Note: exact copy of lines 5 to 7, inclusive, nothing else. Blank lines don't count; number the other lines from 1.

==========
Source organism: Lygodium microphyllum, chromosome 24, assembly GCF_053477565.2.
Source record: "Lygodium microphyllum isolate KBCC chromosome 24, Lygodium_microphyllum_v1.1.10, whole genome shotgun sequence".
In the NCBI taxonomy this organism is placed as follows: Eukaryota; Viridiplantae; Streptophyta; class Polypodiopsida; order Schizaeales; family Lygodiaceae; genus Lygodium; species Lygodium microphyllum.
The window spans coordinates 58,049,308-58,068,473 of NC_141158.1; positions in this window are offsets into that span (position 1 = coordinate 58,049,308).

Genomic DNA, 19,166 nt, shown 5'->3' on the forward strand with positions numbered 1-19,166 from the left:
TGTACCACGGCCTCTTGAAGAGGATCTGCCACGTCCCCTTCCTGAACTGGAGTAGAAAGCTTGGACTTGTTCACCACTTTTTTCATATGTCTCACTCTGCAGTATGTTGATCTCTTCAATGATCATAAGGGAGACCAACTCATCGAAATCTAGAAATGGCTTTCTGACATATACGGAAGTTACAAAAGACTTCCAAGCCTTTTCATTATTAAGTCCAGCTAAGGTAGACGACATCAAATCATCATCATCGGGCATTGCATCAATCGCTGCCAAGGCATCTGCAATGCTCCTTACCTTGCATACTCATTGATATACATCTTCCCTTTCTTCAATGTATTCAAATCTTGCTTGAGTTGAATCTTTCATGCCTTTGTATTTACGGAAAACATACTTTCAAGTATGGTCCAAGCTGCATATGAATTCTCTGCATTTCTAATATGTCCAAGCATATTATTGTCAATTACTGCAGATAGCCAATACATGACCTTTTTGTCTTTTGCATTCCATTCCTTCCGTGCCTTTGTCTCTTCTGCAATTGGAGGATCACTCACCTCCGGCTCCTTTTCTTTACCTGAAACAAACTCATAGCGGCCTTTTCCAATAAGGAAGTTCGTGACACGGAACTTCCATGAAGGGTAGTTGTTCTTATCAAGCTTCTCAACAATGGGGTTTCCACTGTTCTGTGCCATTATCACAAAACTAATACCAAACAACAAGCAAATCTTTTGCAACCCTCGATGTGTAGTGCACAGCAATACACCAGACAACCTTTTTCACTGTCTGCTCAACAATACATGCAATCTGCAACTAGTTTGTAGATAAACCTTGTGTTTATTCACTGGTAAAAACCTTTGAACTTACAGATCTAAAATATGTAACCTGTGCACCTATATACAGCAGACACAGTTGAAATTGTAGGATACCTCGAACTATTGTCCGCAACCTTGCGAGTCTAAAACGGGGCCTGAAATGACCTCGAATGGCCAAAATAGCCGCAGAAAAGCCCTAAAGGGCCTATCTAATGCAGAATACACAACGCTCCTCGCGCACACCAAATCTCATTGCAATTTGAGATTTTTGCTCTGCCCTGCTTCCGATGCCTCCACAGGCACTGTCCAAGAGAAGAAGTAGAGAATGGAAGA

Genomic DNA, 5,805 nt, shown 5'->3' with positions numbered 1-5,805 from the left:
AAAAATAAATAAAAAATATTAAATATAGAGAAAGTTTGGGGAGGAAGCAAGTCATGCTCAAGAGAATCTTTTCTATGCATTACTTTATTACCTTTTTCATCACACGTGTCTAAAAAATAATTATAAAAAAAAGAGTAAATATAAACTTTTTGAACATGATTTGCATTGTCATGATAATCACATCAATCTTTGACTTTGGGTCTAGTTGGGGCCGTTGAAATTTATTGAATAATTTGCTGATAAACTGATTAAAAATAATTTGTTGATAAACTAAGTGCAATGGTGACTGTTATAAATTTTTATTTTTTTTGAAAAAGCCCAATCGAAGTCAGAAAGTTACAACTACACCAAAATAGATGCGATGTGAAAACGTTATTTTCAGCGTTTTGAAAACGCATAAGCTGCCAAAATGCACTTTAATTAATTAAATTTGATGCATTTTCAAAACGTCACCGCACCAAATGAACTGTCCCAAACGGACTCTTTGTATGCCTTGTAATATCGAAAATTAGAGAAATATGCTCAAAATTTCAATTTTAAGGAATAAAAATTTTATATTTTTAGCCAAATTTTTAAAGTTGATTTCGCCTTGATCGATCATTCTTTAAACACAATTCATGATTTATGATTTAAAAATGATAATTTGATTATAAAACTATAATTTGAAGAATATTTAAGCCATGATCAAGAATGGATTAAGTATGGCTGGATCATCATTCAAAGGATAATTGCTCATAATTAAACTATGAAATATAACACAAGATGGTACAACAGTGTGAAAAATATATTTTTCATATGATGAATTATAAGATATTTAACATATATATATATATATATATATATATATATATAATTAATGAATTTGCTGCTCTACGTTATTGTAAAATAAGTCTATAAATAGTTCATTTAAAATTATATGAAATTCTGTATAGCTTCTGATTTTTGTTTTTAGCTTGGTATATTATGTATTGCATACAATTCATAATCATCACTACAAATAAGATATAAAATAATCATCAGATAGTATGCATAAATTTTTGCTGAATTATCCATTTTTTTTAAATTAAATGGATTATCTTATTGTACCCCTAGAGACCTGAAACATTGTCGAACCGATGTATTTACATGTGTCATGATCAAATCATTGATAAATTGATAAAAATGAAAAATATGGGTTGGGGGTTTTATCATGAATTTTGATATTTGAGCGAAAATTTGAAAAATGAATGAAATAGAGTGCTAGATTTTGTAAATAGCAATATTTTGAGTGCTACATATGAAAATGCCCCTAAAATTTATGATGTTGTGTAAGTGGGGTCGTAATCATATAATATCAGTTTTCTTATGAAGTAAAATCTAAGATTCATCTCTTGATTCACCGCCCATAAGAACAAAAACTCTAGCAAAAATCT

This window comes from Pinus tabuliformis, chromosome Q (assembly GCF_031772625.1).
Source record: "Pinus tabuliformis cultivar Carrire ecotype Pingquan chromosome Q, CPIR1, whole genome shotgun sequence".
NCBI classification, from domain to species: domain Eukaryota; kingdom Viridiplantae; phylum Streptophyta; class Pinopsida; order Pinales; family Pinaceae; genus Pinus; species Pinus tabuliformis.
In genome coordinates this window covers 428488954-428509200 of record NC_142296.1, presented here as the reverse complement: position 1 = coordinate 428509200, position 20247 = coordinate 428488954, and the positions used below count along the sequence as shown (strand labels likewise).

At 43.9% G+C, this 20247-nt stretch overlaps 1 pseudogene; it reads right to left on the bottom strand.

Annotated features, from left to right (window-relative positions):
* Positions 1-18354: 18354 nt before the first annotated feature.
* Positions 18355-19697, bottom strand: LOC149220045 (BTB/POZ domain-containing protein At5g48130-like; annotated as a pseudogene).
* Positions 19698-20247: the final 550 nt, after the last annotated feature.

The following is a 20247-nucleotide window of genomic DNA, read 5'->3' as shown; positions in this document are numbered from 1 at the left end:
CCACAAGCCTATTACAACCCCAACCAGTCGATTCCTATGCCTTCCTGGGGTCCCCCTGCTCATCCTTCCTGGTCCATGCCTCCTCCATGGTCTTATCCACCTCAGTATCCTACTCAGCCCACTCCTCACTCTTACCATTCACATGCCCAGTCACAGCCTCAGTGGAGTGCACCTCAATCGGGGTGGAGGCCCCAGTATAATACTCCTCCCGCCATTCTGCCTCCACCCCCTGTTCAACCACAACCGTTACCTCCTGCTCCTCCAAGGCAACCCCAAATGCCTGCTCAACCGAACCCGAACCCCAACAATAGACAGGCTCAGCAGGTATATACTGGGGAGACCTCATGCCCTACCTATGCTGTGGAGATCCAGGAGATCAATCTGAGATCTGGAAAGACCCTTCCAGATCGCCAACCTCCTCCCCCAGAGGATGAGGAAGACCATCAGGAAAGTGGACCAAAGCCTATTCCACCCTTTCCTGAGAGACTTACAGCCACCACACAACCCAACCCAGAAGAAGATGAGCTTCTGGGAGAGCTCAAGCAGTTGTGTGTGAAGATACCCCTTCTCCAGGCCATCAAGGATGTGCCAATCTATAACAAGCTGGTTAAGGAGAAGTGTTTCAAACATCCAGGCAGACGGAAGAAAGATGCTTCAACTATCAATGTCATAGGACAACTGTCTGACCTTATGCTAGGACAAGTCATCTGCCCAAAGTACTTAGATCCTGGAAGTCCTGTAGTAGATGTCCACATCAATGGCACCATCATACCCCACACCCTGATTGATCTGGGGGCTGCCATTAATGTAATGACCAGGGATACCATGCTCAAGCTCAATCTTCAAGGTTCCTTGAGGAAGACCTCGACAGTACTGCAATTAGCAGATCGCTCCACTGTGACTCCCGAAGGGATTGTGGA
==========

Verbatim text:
Genomic DNA, 19,166 nt, shown 5'->3' on the forward strand with positions numbered 1-19,166 from the left:
TGTACCACGGCCTCTTGAAGAGGATCTGCCACGTCCCCTTCCTGAACTGGAGTAGAAAGCTTGGACTTGTTCACCACTTTTTTCATATGTCTCACTCTGCAGTATGTTGATCTCTTCAATGATCATAAGGGAGACCAACTCATCGAAATCTAGAAATGGCTTTCTGACATATACGGAAGTTACAAAAGACTTCCAAGCCTTTTCATTATTAAGTCCAGCTAAGGTAGACGACATCAAATCATCATCATCGGGCATTGCATCAATCGCTGCCAAGGCATCTGCAATGCTCCTTACCTTGCATACTCATTGATATACATCTTCCCTTTCTTCAATGTATTCAAATCTTGCTTGAGTTGAATCTTTCATGCCTTTGTATTTACGGAAAACATACTTTCAAGTATGGTCCAAGCTGCATATGAATTCTCTGCATTTCTAATATGTCCAAGCATATTATTGTCAATTACTGCAGATAGCCAATACATGACCTTTTTGTCTTTTGCATTCCATTCCTTCCGTGCCTTTGTCTCTTCTGCAATTGGAGGATCACTCACCTCCGGCTCCTTTTCTTTACCTGAAACAAACTCATAGCGGCCTTTTCCAATAAGGAAGTTCGTGACACGGAACTTCCATGAAGGGTAGTTGTTCTTATCAAGCTTCTCAACAATGGGGTTTCCACTGTTCTGTGCCATTATCACAAAACTAATACCAAACAACAAGCAAATCTTTTGCAACCCTCGATGTGTAGTGCACAGCAATACACCAGACAACCTTTTTCACTGTCTGCTCAACAATACATGCAATCTGCAACTAGTTTGTAGATAAACCTTGTGTTTATTCACTGGTAAAAACCTTTGAACTTACAGATCTAAAATATGTAACCTGTGCACCTATATACAGCAGACACAGTTGAAATTGTAGGATACCTCGAACTATTGTCCGCAACCTTGCGAGTCTAAAACGGGGCCTGAAATGACCTCGAATGGCCAAAATAGCCGCAGAAAAGCCCTAAAGGGCCTATCTAATGCAGAATACACAACGCTCCTCGCGCACACCAAATCTCATTGCAATTTGAGATTTTTGCTCTGCCCTGCTTCCGATGCCTCCACAGGCACTGTCCAAGAGAAGAAGTAGAGAATGGAAGA

Genomic DNA, 5,805 nt, shown 5'->3' with positions numbered 1-5,805 from the left: